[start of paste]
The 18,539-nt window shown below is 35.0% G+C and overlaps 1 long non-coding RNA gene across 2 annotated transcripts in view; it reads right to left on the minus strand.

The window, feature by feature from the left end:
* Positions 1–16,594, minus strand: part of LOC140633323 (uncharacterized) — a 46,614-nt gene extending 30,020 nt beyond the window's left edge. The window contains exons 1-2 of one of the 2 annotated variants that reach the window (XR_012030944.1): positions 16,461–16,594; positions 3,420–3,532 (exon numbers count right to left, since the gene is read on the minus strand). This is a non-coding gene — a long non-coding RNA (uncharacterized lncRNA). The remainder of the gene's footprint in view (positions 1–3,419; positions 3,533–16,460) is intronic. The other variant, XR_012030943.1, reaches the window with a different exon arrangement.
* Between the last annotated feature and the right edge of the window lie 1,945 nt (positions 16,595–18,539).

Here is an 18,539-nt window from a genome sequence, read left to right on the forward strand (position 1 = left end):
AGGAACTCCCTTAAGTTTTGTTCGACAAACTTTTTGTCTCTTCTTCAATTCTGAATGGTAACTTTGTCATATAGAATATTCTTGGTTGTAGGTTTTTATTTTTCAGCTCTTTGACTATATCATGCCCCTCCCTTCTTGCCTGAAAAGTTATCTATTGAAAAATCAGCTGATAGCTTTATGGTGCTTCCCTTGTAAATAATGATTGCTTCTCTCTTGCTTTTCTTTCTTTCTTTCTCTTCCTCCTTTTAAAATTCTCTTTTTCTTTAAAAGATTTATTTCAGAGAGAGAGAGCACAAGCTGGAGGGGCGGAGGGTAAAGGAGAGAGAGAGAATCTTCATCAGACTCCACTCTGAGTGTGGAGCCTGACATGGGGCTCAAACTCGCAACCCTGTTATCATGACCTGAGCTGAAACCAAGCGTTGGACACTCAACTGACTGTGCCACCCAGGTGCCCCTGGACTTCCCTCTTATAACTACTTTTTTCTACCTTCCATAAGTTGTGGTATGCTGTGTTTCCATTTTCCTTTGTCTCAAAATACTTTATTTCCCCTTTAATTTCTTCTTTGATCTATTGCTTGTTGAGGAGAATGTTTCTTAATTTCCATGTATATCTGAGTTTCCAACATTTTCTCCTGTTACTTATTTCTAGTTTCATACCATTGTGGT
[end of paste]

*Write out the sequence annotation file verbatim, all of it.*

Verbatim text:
The 18,539-nt window shown below is 35.0% G+C and overlaps 1 long non-coding RNA gene across 2 annotated transcripts in view; it reads right to left on the minus strand.

The window, feature by feature from the left end:
* Positions 1–16,594, minus strand: part of LOC140633323 (uncharacterized) — a 46,614-nt gene extending 30,020 nt beyond the window's left edge. The window contains exons 1-2 of one of the 2 annotated variants that reach the window (XR_012030944.1): positions 16,461–16,594; positions 3,420–3,532 (exon numbers count right to left, since the gene is read on the minus strand). This is a non-coding gene — a long non-coding RNA (uncharacterized lncRNA). The remainder of the gene's footprint in view (positions 1–3,419; positions 3,533–16,460) is intronic. The other variant, XR_012030943.1, reaches the window with a different exon arrangement.
* Between the last annotated feature and the right edge of the window lie 1,945 nt (positions 16,595–18,539).

Here is an 18,539-nt window from a genome sequence, read left to right on the forward strand (position 1 = left end):
AGGAACTCCCTTAAGTTTTGTTCGACAAACTTTTTGTCTCTTCTTCAATTCTGAATGGTAACTTTGTCATATAGAATATTCTTGGTTGTAGGTTTTTATTTTTCAGCTCTTTGACTATATCATGCCCCTCCCTTCTTGCCTGAAAAGTTATCTATTGAAAAATCAGCTGATAGCTTTATGGTGCTTCCCTTGTAAATAATGATTGCTTCTCTCTTGCTTTTCTTTCTTTCTTTCTCTTCCTCCTTTTAAAATTCTCTTTTTCTTTAAAAGATTTATTTCAGAGAGAGAGAGCACAAGCTGGAGGGGCGGAGGGTAAAGGAGAGAGAGAGAATCTTCATCAGACTCCACTCTGAGTGTGGAGCCTGACATGGGGCTCAAACTCGCAACCCTGTTATCATGACCTGAGCTGAAACCAAGCGTTGGACACTCAACTGACTGTGCCACCCAGGTGCCCCTGGACTTCCCTCTTATAACTACTTTTTTCTACCTTCCATAAGTTGTGGTATGCTGTGTTTCCATTTTCCTTTGTCTCAAAATACTTTATTTCCCCTTTAATTTCTTCTTTGATCTATTGCTTGTTGAGGAGAATGTTTCTTAATTTCCATGTATATCTGAGTTTCCAACATTTTCTCCTGTTACTTATTTCTAGTTTCATACCATTGTGGT